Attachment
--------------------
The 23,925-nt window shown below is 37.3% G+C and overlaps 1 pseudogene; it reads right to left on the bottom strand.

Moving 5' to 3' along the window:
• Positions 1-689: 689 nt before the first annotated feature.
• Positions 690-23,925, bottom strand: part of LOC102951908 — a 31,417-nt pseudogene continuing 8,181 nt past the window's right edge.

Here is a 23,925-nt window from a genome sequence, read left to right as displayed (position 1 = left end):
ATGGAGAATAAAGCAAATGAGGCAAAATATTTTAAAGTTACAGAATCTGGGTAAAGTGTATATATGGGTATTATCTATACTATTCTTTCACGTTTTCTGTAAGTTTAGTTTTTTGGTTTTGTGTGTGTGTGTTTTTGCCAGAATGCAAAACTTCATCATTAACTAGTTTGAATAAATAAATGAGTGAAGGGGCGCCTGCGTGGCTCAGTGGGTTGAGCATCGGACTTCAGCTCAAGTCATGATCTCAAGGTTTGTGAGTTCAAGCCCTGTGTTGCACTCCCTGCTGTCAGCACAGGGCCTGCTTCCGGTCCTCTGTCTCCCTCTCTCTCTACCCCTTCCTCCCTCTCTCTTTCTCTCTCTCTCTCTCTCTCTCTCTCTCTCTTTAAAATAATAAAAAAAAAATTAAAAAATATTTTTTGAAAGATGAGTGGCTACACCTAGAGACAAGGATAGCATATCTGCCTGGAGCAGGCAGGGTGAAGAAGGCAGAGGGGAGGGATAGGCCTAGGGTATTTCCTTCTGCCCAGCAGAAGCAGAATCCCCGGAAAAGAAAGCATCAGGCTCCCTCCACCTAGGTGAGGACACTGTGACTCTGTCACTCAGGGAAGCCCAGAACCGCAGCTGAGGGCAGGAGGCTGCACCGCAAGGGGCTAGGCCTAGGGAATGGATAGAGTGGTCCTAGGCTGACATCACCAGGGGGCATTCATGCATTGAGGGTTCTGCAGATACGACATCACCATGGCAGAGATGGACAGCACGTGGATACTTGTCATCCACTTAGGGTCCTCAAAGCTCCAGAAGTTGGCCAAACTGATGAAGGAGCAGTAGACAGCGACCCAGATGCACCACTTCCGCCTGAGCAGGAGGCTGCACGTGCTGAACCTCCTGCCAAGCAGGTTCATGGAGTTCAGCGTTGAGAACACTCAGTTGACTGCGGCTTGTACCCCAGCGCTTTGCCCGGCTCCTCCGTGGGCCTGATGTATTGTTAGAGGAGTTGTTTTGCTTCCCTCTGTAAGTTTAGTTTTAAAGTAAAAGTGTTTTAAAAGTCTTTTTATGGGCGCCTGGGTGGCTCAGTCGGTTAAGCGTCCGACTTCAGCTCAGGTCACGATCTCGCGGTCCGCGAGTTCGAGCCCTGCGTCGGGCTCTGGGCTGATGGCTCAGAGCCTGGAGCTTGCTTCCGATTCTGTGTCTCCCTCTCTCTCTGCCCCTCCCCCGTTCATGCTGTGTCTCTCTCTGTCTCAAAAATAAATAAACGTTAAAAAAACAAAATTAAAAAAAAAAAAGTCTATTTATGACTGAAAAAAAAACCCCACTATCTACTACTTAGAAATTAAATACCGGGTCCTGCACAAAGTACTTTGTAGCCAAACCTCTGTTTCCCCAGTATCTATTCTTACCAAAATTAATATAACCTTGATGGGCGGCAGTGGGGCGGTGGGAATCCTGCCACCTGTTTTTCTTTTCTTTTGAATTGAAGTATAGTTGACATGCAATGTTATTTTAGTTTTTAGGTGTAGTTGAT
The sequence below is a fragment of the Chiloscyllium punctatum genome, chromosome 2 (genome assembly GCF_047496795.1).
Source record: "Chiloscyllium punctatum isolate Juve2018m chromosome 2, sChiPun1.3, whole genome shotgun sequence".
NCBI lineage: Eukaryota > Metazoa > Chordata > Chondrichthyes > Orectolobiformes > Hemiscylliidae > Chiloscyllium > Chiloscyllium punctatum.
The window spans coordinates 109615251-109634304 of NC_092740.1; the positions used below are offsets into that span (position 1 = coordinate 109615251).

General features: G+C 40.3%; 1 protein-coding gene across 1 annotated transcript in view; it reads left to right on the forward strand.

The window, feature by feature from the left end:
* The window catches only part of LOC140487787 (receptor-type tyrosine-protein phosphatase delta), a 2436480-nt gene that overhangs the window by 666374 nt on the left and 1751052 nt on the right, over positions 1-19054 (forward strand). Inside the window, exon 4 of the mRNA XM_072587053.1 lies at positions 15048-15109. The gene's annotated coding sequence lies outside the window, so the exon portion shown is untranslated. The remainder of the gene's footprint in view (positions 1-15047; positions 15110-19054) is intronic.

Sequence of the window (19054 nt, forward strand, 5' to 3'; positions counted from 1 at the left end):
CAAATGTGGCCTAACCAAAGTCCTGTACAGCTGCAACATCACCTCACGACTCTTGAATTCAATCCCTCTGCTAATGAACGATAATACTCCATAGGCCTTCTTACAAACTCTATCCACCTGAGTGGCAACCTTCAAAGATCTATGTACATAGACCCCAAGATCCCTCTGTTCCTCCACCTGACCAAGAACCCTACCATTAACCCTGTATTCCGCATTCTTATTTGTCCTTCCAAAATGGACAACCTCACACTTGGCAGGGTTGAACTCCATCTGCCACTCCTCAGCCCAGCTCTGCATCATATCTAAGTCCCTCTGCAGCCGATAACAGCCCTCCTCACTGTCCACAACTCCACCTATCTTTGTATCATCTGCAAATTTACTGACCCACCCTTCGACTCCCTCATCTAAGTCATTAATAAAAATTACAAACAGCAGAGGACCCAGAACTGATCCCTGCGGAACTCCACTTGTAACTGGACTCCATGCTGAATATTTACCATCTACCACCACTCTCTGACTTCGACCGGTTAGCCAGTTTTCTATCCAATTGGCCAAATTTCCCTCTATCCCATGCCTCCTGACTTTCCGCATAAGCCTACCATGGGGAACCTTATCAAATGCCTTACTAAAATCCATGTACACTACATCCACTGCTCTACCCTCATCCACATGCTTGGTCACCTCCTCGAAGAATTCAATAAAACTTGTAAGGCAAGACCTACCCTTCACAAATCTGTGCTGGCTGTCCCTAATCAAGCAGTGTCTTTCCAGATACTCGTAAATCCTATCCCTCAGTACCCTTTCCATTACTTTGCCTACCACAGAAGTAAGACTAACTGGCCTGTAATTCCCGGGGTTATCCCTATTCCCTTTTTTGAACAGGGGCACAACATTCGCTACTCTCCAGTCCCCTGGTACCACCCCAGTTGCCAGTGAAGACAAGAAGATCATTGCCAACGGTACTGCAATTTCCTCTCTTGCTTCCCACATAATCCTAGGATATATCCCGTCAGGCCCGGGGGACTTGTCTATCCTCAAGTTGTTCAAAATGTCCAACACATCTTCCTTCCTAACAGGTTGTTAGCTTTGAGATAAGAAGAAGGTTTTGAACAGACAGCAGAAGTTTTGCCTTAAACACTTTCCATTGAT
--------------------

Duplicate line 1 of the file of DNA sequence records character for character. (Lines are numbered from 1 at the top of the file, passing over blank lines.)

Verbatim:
The 23,925-nt window shown below is 37.3% G+C and overlaps 1 pseudogene; it reads right to left on the bottom strand.